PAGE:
ultrafacts:Fido’s monument above reads TO FIDO, EXAMPLE OF…

ultrafacts:

Fido’s monument above reads 

TO FIDO, EXAMPLE OF LOYALTY

Fido probably began life sometime in the autumn of 1941 as an independent street dog in Luco di Mugello, a small town in the municipality of Borgo San Lorenzo, in the Tuscan Province of Florence, Italy. One night in November 1941, on his way home from the bus stop, a brick kiln worker in Borgo San Lorenzo named Carlo Soriani found him lying injured in a roadside ditch. Not knowing who the dog belonged to, Soriani took him home and nursed him back to health. Soriani and his wife decided to adopt the dog, naming him Fido (“faithful”, from Latin fidus).

After Fido recovered, he followed Soriani to the bus stop in the central square of Luco di Mugello and watched him board the bus for his job. When the bus returned in the evening, Fido found and greeted Soriani with obvious great joy and followed him home again. This pattern repeated every workday for two years: Fido would stay in the square, avoiding all others, waiting and sniffing the air until excitedly greeting Soriani and enthusiastically following him home.

This was during the Second World War, and on December 30, 1943, Borgo San Lorenzo was subjected to a violent allied bombardment: many factories were hit, and many workers, including Soriani, perished. That evening, Fido showed up as usual at the bus stop, but did not see his beloved master get off. He later arrived back home, but for fourteen years thereafter (more than 5,000 times) until the day of Fido’s death, he went daily to the stop watching and sniffing the air in vain for Soriani to get off the bus.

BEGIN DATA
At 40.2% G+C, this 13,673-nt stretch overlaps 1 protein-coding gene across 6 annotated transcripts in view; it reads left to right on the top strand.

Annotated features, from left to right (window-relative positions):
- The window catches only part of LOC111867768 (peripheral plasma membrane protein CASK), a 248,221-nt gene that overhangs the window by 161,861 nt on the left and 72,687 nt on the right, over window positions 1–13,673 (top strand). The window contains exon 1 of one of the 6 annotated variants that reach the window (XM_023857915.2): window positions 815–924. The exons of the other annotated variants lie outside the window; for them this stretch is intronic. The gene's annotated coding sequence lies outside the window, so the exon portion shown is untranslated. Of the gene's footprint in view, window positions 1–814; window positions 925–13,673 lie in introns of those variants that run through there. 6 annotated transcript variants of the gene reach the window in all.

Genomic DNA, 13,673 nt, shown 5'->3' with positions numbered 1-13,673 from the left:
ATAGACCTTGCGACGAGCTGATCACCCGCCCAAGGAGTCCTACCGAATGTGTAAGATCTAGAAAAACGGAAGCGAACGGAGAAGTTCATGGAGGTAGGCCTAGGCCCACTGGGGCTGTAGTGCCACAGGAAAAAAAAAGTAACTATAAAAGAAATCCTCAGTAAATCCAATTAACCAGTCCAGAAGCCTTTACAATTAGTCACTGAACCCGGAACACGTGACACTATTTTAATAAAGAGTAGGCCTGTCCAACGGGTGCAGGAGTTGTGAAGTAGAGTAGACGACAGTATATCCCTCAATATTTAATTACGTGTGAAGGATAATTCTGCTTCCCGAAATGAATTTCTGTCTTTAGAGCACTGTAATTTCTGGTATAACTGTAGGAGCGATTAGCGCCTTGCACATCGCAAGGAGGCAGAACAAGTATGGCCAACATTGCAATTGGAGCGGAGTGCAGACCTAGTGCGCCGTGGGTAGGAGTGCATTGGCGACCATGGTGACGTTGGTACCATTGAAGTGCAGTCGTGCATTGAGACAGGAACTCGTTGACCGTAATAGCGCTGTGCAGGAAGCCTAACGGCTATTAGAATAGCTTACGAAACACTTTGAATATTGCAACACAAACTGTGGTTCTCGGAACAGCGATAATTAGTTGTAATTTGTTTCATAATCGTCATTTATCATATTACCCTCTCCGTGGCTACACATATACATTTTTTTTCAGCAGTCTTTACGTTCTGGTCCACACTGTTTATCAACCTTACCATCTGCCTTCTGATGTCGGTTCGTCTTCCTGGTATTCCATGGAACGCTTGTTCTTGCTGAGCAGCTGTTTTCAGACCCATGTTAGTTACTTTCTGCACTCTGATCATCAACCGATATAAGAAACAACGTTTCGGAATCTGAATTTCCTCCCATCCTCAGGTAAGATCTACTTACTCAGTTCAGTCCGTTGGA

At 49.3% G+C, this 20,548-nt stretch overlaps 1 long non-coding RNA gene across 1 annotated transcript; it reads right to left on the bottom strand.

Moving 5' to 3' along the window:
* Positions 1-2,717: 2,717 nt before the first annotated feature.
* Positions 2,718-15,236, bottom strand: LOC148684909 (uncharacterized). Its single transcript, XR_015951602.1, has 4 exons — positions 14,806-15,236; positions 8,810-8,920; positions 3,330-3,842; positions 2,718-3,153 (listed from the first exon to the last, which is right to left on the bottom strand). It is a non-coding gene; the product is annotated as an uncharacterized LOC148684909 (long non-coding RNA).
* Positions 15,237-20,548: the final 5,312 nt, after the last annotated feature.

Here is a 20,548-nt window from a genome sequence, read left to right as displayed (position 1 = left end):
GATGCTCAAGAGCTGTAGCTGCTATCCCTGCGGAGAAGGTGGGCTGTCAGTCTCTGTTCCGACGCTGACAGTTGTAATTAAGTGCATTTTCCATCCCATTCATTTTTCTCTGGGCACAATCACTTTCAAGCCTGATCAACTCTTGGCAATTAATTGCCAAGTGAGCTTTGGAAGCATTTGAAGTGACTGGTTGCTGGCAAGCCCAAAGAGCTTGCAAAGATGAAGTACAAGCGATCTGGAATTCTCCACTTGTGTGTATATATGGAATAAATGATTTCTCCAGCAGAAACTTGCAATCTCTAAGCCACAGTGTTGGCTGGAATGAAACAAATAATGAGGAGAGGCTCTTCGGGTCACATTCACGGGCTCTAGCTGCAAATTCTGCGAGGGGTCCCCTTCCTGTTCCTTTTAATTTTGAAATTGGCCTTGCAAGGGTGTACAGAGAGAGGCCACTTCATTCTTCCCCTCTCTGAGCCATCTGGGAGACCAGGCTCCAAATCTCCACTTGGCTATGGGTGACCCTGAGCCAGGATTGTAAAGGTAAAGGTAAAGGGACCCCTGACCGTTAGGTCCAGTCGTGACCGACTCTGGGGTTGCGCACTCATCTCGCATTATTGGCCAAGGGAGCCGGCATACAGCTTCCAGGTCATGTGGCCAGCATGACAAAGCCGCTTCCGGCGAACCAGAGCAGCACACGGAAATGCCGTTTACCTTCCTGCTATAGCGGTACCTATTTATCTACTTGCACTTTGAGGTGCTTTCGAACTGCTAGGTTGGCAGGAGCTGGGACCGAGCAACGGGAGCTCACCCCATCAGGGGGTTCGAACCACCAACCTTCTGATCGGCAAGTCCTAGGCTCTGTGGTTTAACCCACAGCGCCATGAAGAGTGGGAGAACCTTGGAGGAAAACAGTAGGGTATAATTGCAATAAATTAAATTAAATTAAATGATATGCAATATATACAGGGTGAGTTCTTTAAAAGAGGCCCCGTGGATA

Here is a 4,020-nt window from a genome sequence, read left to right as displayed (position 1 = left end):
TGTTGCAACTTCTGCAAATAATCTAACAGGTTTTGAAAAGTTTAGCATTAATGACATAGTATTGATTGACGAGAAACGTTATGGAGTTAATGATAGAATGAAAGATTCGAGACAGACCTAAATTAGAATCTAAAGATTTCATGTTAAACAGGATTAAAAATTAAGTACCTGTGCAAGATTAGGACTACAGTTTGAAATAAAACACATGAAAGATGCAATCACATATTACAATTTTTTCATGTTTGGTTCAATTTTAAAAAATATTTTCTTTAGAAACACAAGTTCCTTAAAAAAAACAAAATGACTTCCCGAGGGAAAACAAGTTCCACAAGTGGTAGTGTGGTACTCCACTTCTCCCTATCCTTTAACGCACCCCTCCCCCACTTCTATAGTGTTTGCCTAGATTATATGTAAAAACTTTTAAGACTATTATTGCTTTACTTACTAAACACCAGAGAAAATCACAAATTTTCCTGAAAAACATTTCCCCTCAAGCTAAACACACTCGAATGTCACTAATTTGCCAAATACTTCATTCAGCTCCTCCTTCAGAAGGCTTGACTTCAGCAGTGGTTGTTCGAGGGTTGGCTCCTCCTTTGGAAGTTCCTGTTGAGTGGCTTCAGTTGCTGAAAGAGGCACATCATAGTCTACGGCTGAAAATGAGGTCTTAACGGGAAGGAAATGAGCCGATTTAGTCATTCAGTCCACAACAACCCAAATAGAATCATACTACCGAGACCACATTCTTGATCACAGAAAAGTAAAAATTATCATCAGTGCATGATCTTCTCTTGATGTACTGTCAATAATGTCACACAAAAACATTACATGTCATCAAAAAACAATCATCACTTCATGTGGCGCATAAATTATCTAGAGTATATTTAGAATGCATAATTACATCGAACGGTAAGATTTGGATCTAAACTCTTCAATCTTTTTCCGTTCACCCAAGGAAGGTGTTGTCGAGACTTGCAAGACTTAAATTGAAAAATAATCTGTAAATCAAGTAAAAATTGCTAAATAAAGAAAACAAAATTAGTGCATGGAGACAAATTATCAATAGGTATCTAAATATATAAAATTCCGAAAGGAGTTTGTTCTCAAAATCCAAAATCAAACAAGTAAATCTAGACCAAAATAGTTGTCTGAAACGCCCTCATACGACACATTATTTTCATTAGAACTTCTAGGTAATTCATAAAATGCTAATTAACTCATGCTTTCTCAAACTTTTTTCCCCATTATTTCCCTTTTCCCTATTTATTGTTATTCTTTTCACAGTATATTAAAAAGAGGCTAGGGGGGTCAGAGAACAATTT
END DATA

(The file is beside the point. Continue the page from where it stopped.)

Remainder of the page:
Media interest in Fido grew during his lifetime. Italian magazines Gente and Grand Hotel published the story of the dog, which also appeared in several newsreels of the Istituto Luce. Many readers were struck by the extraordinary faithfulness of Fido, including the mayor of Borgo San Lorenzo, who, on November 9, 1957, awarded him a gold medal in the presence of many citizens including Soriani’s moved widow. Time magazine wrote an article about Fido in April 1957.

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Source: Ultra Facts
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